Management Case | Decentralization benefits Otis India
- Uber to be profitable within 3 years: CEO Dara Khosrowshahi
- WEF Davos 2018: Barclays CEO Jes Staley warns against 2006 like complacency
- Narendra Modi’s Davos speech reason of pride for Indians: Amit Shah
- PM Narendra Modi meets Canada PM Justin Trudeau at WEF Davos 2018
- Telangana BJP chief starts month-long tour to expose ‘failures’ of state govt
Otis Elevator Co., the manufacturer and service provider of elevators, escalators and moving walkways, regained its No. 1 position in the sector in India last year. A unit of United Technologies Corp. of the US, it had lost its No. 1 position to Johnson Lifts, a Chennai-based company, six years ago.
In India, Otis’s legacy began with the installation of the nation’s first elevator at Kolkata’s Raj Bhavan in 1892, which is still running in its original birdcage form. Ever since Otis India’s inception in 1953, the company has enjoyed a high market share and top-of-mind brand awareness. However, as competition (both local and global companies) entered the market, with faster deliveries and cheaper products, Otis India started losing its market share. In 2008, the company lost its No. 1 position. One of the reasons for slower response at Otis India was that operations were centralized and, therefore, a lot of activities went under the scanner of the head office before they saw any traction. This led to delays resulting in customer dissatisfaction.
Otis India realized that it needed to change the way it operated. The organization needed to revamp—to become quick-footed and nimble. Decision-making had to be fast and intuitive. A strategy had to be designed keeping the Indian customer in mind. In 2012, Sebi Joseph, the current India managing director, stepped in and developed a strategy for Otis to reclaim its No. 1 position. Joseph divided the organization into four geographical regions, each led by a regional head or director with an independent team consisting of finance, sales and service heads, enabling them to operate like independent subsidiaries.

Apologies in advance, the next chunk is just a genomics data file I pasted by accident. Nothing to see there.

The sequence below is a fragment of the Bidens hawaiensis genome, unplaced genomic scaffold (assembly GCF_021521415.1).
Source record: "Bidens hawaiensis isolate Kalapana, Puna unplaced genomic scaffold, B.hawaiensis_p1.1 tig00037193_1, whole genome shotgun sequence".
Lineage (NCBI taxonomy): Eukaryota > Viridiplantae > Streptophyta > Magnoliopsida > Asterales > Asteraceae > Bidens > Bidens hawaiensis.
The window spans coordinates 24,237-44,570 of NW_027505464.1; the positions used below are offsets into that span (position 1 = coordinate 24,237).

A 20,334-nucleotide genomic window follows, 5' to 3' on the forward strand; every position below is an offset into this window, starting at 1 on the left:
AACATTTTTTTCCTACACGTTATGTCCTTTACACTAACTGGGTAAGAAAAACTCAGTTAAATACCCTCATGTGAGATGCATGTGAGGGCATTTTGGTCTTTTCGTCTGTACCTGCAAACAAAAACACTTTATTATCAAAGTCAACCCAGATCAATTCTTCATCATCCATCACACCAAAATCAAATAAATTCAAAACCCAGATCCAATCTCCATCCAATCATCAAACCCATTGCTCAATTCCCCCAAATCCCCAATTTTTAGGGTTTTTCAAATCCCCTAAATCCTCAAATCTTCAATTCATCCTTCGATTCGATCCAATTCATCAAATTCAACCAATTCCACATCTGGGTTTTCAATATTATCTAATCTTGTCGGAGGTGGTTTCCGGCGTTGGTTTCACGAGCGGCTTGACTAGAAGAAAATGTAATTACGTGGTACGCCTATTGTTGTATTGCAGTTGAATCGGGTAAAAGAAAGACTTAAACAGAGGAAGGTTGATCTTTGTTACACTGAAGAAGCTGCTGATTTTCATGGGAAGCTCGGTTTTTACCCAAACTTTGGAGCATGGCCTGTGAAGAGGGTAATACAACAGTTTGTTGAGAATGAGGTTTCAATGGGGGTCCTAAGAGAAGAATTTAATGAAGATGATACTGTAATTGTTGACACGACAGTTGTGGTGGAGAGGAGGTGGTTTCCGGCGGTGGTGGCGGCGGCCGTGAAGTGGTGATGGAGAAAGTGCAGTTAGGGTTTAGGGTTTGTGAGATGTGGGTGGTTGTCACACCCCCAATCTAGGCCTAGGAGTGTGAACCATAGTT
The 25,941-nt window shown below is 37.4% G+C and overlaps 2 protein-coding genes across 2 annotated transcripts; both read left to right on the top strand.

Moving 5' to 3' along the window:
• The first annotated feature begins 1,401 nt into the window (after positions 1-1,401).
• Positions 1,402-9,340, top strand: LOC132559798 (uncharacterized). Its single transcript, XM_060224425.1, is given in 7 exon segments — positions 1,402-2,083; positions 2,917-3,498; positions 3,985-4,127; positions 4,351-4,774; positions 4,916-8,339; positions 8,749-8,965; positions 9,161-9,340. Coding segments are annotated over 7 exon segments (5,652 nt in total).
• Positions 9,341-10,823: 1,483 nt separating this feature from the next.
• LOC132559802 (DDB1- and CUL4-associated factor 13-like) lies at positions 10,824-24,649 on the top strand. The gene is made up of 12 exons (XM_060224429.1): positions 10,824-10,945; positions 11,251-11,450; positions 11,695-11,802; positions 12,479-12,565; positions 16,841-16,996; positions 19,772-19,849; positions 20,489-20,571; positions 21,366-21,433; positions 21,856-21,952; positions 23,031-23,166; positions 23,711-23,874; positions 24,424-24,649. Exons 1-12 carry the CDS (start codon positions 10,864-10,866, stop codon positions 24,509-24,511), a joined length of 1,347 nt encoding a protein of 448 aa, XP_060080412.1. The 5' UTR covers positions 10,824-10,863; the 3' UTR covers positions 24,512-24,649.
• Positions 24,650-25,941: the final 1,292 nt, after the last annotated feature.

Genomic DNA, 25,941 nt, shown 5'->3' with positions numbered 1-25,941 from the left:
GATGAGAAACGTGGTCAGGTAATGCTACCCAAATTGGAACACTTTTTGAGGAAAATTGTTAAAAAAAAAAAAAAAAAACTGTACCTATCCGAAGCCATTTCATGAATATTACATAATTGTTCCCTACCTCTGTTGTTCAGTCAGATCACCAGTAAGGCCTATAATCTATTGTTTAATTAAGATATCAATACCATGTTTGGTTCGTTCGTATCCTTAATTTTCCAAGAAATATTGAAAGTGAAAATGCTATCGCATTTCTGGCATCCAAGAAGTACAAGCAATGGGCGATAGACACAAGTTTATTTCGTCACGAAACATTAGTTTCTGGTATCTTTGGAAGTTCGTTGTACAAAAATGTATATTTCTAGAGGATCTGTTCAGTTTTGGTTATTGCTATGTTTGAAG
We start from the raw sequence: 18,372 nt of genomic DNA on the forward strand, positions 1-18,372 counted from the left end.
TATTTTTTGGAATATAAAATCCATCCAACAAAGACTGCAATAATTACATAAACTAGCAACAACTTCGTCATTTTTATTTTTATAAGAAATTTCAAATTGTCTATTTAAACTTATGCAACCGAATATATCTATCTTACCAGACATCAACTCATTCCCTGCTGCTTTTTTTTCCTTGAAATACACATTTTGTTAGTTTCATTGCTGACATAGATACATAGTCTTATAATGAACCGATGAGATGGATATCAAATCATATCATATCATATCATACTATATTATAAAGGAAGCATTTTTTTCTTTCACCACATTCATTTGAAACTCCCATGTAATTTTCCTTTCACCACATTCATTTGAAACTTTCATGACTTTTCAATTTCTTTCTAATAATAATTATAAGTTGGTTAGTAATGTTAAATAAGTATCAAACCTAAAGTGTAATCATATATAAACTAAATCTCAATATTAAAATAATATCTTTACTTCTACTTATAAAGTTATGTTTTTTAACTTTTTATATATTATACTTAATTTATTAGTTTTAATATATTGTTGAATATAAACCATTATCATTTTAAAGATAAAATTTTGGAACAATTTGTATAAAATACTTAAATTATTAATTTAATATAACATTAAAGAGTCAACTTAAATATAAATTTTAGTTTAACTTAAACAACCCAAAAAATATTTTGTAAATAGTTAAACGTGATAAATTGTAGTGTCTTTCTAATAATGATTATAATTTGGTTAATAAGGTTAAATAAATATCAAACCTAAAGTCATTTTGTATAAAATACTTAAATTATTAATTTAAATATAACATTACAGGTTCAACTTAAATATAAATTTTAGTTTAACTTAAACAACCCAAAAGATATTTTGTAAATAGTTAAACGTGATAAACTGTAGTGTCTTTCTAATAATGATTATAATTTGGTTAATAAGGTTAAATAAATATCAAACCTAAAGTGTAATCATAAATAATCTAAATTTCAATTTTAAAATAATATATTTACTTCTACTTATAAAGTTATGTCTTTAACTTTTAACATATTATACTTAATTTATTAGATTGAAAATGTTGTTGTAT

The regions were transformed into “profit and loss” entities with the independence to make decisions themselves. This led to faster and intuitive action, which drew the customer closer. Cross-function independent teams in the regions coordinated sales, installation and service divisions.
The teams also collaboratively came up with a specific go-to-market strategy for India. This decentralization energized the regions to ensure service excellence and faster response time. It meant that each region was responsible and accountable now.
Decentralization has drastically improved the response time as decisions are now taken at the local level with all employees reporting to their regional bosses, with the directors at headquarters playing an advisory role.
New equipment orders have jumped by 44% over the one-year span from March 2013 as a result of the reorganization. Otis has regained its No. 1 position in terms of order bookings value. The company also won many large orders, including one from Hyderabad Metro Rail Ltd—the single largest contract in the Indian elevator and escalator industry. It also won the escalator contract for the Delhi Metro Rail Corp. Ltd for 222 units. And there’s been an 8% improvement in employee engagement scores over the past two years. By P.R. Sanjai